Bears ‘won’t get a king’s ransom for the No. 1 pick’ originally appeared on NBC Sports Chicago
The Chicago Bears are sitting pretty heading into the offseason.
They have the No. 1 overall pick in the 2023 NFL Draft and they have more cap space than any other NFL team.
And while that is a ton or resources to bolster the roster, general manager Ryan Poles could trade the No. 1 overall pick for even more draft assets.
But the haul might not be as lucrative as Bears fans think. ESPN’s NFL draft analyst Matt Miller “canvased more than a half-dozen scouts, coaches and executives from around the NFL” about realistic potential trades.
What he learned about the potential haul for the Bears was a bit sobering.
“The overwhelming feedback was that the Bears won’t get a king’s ransom for the No. 1 pick but that Indianapolis had the best situation in terms of draft capital and trading the pick out of the NFC,” Miller wrote.
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That’s in stark contrast to what Adam Schefter said the other day, noting the Bears would get “unbelievable offers” to turn that No. 1 pick “into a bevy of future picks that can set up that franchise for years to come.”
The offers Miller outlined were as follows:
Colts’ offer: No. 4 overall, a second-rounder, a fourth-rounder and a 2024 third-rounder
Texans’ offer: No. 2 overall, a third-rounder, a fourth-rounder and a 2024 third-rounder
Panthers’ offer: No. 9 overall, a third-rounder, a fourth-rounder, a 2024 first-rounder and a 2024 third-rounder
Some fans are hoping the Bears can potentially nab the Texans No. 2 and No. 12 picks in the NFL Draft for that first-overall selection.
And more fans are even anticipating multiple first-round picks and only the Carolina Panthers’ hypothetical offer includes multiple first-rounders.
In 2017, the Bears sent the San Francisco 49ers a No. 3 overall pick, a third- and fourth-round pick in 2017, and a third-round selection in 2018 to move up to No. 2 in 2017. And the Bears would go on to take Mitchell Trubisky.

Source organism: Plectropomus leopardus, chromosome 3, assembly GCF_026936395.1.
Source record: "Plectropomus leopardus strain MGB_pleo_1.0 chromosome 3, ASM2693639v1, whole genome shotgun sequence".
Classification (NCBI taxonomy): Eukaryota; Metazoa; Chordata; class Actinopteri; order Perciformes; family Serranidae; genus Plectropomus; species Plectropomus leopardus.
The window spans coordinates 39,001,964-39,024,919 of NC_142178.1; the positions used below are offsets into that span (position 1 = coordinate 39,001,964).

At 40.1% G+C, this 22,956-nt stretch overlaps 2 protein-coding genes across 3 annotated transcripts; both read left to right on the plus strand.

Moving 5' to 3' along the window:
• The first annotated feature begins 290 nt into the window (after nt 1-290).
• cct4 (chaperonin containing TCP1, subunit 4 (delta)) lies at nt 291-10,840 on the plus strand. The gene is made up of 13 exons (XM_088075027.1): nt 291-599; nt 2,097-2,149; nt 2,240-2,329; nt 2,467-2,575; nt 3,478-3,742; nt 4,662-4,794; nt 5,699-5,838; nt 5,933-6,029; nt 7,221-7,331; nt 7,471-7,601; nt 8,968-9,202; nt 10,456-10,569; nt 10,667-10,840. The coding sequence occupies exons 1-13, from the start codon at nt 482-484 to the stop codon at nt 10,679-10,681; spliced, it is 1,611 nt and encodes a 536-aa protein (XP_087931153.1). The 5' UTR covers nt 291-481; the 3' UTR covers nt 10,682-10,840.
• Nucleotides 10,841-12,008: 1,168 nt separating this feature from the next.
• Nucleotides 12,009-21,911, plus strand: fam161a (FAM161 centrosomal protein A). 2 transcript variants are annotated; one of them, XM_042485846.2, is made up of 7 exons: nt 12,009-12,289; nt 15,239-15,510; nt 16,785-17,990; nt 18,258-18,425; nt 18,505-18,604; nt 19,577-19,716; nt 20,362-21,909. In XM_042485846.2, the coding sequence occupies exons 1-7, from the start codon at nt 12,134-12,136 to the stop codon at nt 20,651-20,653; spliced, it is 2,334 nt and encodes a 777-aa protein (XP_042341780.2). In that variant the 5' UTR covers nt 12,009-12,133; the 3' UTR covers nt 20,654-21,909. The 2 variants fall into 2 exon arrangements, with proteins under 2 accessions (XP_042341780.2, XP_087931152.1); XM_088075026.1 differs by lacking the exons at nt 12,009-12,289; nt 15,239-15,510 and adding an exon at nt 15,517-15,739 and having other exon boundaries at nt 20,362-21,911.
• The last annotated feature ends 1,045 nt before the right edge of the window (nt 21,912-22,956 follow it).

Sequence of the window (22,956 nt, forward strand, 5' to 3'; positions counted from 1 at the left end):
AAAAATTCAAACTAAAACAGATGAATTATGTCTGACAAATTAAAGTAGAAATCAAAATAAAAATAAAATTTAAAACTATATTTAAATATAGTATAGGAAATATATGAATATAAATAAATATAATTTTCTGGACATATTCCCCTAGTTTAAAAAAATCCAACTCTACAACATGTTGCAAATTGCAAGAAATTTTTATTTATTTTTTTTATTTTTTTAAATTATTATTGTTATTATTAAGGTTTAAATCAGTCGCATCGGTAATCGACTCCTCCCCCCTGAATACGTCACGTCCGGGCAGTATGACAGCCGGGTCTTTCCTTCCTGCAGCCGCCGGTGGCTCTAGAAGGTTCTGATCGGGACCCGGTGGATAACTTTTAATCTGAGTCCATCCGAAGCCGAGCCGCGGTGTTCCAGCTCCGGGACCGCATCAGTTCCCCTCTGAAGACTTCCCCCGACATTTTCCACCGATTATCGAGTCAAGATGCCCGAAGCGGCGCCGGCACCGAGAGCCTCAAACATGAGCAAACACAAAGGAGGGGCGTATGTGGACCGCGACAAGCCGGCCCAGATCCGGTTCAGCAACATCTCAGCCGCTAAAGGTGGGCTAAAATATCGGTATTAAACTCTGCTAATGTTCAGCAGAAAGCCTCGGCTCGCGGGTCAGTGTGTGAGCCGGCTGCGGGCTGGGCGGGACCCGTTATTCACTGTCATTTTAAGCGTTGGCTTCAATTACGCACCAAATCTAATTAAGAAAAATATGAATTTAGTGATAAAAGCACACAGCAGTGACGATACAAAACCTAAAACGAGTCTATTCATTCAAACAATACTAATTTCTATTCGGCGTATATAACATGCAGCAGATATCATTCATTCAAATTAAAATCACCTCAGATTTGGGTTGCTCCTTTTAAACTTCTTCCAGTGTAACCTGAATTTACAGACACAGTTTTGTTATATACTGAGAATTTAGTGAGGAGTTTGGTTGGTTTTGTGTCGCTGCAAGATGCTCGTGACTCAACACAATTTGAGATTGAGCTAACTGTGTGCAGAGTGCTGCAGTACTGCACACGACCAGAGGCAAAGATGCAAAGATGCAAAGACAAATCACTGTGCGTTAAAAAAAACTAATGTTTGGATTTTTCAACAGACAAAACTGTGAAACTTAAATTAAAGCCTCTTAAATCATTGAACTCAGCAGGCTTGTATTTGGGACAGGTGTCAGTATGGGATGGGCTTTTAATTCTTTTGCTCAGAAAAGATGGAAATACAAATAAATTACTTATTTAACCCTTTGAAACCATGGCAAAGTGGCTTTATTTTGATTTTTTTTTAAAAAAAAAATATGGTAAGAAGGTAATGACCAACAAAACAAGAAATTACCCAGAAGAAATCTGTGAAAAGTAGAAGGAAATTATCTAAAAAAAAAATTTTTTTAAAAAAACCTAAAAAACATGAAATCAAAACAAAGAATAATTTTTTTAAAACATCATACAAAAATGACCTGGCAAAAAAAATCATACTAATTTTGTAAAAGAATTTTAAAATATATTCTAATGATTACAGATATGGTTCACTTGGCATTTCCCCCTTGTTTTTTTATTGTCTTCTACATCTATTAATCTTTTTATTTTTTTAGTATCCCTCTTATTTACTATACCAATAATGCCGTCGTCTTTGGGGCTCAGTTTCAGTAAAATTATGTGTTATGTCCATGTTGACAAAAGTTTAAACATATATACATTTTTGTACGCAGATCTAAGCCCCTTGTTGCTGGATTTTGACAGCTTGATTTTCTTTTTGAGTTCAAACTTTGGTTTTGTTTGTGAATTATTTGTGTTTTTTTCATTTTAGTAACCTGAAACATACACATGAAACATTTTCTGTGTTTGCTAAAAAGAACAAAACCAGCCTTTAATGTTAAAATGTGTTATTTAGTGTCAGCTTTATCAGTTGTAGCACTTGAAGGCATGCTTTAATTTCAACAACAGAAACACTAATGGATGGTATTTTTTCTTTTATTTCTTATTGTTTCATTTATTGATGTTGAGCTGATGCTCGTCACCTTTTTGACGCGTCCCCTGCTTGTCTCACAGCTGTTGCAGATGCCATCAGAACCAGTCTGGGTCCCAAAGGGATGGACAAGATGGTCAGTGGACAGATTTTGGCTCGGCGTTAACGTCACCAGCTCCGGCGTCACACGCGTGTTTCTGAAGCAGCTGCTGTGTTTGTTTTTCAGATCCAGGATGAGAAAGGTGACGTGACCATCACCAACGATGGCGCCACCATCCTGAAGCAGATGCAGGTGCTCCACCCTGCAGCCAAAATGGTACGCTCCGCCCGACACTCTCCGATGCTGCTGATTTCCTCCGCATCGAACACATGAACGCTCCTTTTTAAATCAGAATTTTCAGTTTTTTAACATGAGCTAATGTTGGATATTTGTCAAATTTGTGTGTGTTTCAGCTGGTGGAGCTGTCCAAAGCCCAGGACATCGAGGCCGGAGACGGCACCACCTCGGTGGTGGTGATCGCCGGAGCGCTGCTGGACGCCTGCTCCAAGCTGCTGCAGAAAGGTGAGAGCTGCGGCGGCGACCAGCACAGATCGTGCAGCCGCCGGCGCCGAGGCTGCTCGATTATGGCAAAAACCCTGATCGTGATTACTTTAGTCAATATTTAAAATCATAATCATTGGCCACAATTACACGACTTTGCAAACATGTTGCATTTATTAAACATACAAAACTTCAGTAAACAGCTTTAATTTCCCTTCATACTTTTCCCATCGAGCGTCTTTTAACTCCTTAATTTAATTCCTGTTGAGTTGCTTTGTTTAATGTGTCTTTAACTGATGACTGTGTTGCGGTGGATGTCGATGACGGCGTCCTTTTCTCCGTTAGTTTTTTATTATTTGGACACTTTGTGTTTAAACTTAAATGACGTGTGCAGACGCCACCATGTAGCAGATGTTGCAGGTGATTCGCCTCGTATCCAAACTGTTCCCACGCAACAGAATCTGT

Miller’s hypothetical Texans trade mirrors that 2017 trade exactly.
The Colts’ hypothetical offer is nearly identical to that of the Texans, just swapping a second-rounder for that third-rounder.
In 2016, the Los Angeles Rams traded up to No. 1 to draft Jared Goff. The Rams sent the Tennessee Titans the No. 15 pick, two second-round picks, and a third-round pick in the 2016 NFL Draft as well as a first- and third-round pick in 2017. The Titans also sent a fourth- and sixth-round selection in the 2016 draft to the Rams, in addition to the No. 1.
The Panthers trade seems to be a more scaled down version of that Rams-Titans trade. Since the Bears wouldn’t be trading out of the top-10 like the Titans in 2016, Miller swapped the two second-round picks for a fourth-round pick.
So if these hypothetical trade offers are what the Bears are deciding between, it comes down to what Poles values.
Take the Colts offer in the hopes of still landing Will Anderson or Jalen Carter? Plus getting a second-round pick to replace the one you traded to the Pittsburgh Steelers for Chase Claypool.
Or do you want to take the Panthers offer to get a second first-round pick in 2024?
If the Bears add some defensive lineman and edge rushers in free agency, the Panthers offer becomes more appealing and Poles could target an offensive tackle or wide receiver with that No. 9 overall pick.
Northwestern’s Peter Skoronski, Ohio State’s Paris Johnson Jr. or Georgia’s Broderick Jones all could be available at No. 9. One of those with Braxton Jones on the right side could really shore up the offensive line.
That’s why fans will continue to hear rumors of the Bears entertaining trading Justin Fields and drafting a quarterback. Not necessarily because they will, though Poles left that door open, but to convince teams they might draft a quarterback to force teams to up their offers.
“That was a gift from the football Gods on the final Sunday of the season,” Schefter said. “I cannot believe how the Houston Texans botched that. And it played right into the Bears’ favor.”
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